20 May 2022
Post originally written in: Deutsch Information An automatic machine translation. Super fast and almost perfect.

Some people find it disturbing, others enjoy it: the sound of church bells is usually perceived very selectively. Sure, they are hardly rung as often in any other country as in Tyrol. In the morning, at noon, in the evening. They ring in church festivals, the end of the working day or high guests. They warn of storms and fires, announce weddings and deaths. For me, the familiar sound is an important part of my sense of home. For people of faith, there is also the French saying that God also needs publicity. That's what he has the bells for.


Bells found their way from Asia first to Rome and then to us. They were rather monstrous to the first Christians. They announced the opening of Roman markets, wicked spas and baths. In Rome, therefore, they were first signalers. In the 8th century, monks began to devote themselves to the casting of bells. With their sound they wanted to call the faithful unmistakably to church.

In Innsbruck, as early as 1395, a bell founder by the name of 'Kristan' was mentioned in the Neustadt, located on the site of today's Maria-Theresien-Strasse. At that time, this red-hot business was already banished to the still sparsely populated area in front of the city gate.


The comprehensive equipping of Tyrolean churches with bells took place at the beginning of the modern era and is due to the ore wealth of the country at that time. It was Sigmund the Rich who had the idea of establishing 'gun foundries' in Innsbruck. The sovereign had three of them built: At the Gänsbühel, in today's Weyerburggasse and in the Mühlau. Copper was available in abundance from own mining, the ten to 20 percent tin was imported without further ado and bronze could be cast. In addition to the 'guns' - i.e. cannons - bells were also cast as a rule.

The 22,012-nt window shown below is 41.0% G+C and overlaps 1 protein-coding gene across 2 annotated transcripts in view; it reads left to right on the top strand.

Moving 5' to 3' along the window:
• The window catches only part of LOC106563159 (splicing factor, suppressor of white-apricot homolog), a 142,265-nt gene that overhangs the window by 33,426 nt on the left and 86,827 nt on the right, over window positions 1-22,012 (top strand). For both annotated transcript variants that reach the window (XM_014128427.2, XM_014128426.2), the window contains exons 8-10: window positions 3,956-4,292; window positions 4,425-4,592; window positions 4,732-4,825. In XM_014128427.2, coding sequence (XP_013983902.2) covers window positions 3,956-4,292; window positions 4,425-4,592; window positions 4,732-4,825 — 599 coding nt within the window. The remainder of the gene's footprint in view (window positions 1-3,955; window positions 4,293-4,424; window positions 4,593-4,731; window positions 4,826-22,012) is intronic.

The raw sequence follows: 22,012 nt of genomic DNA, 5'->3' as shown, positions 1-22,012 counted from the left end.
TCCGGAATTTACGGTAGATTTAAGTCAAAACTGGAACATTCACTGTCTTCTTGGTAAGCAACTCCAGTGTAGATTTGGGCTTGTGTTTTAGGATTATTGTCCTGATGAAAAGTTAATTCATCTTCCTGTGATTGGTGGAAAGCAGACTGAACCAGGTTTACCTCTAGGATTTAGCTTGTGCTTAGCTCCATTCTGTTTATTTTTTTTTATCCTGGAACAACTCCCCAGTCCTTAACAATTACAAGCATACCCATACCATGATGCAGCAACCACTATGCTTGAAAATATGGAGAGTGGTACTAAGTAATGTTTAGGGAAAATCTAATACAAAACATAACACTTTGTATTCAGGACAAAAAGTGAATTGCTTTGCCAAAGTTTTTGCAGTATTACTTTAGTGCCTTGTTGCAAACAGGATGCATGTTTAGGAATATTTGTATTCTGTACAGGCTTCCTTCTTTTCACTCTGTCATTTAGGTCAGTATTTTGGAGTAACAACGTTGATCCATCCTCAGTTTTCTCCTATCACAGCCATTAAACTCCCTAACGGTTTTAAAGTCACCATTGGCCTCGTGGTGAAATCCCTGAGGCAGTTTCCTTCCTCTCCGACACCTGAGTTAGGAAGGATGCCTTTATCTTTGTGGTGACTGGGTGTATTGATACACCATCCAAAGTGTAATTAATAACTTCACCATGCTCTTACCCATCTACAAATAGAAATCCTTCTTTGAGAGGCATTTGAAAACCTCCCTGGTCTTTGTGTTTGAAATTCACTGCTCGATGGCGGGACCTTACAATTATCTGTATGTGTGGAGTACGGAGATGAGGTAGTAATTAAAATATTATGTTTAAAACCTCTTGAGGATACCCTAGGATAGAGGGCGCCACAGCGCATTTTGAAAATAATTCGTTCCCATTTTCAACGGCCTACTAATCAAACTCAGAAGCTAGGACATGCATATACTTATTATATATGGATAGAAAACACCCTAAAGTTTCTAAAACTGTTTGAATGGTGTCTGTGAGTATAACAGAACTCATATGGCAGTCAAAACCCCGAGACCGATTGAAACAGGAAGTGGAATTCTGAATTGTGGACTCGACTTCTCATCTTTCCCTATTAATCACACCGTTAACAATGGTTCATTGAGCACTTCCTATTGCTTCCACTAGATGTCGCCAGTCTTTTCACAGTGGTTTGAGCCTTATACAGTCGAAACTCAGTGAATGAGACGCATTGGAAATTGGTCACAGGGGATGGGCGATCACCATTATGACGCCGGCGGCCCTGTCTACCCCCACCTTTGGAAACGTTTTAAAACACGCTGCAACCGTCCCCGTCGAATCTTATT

It was then Emperor Maximilian who made Innsbruck the leading European center of bronze casting. On the one hand, the last knight needed cannons in abundance. On the other hand, he began planning his gigantic tomb early on, which was to be equipped with a whole host of bronze figures, the 'Black Men' . Quasi in the wake of these plans, coupled with the enormous technological knowledge of the late medieval Innsbruck masters, any number of bells were also cast. Maximilian, always anxious to secure, in addition to his Souvenir also his salvation therefore summoned Hans Seelos from Füssen to Innsbruck in 1498 and appointed him 'Roman Imperial Gun Founder'.


Whoever speaks of bells in Tyrol immediately thinks of the renowned, now 422-year-old Bell Foundry Grassmayr in Innsbruck. At Innsbruck's Südring, it continues that wonderful tradition as the 'last of the Mohicans', so to speak, that once shaped Innsbruck.

It is hardly known that most of the bells of the late Middle Ages were cast in the vicinity of the church they were to ring. The streets of that time were not at all suitable for transporting heavy bells. The danger of a bell breaking was also too great. So it was the Innsbruck foundrymen who were in great demand to supervise the casting. Like perhaps the most famous foundry family of the late Middle Ages, the 'Löffler dynasty'.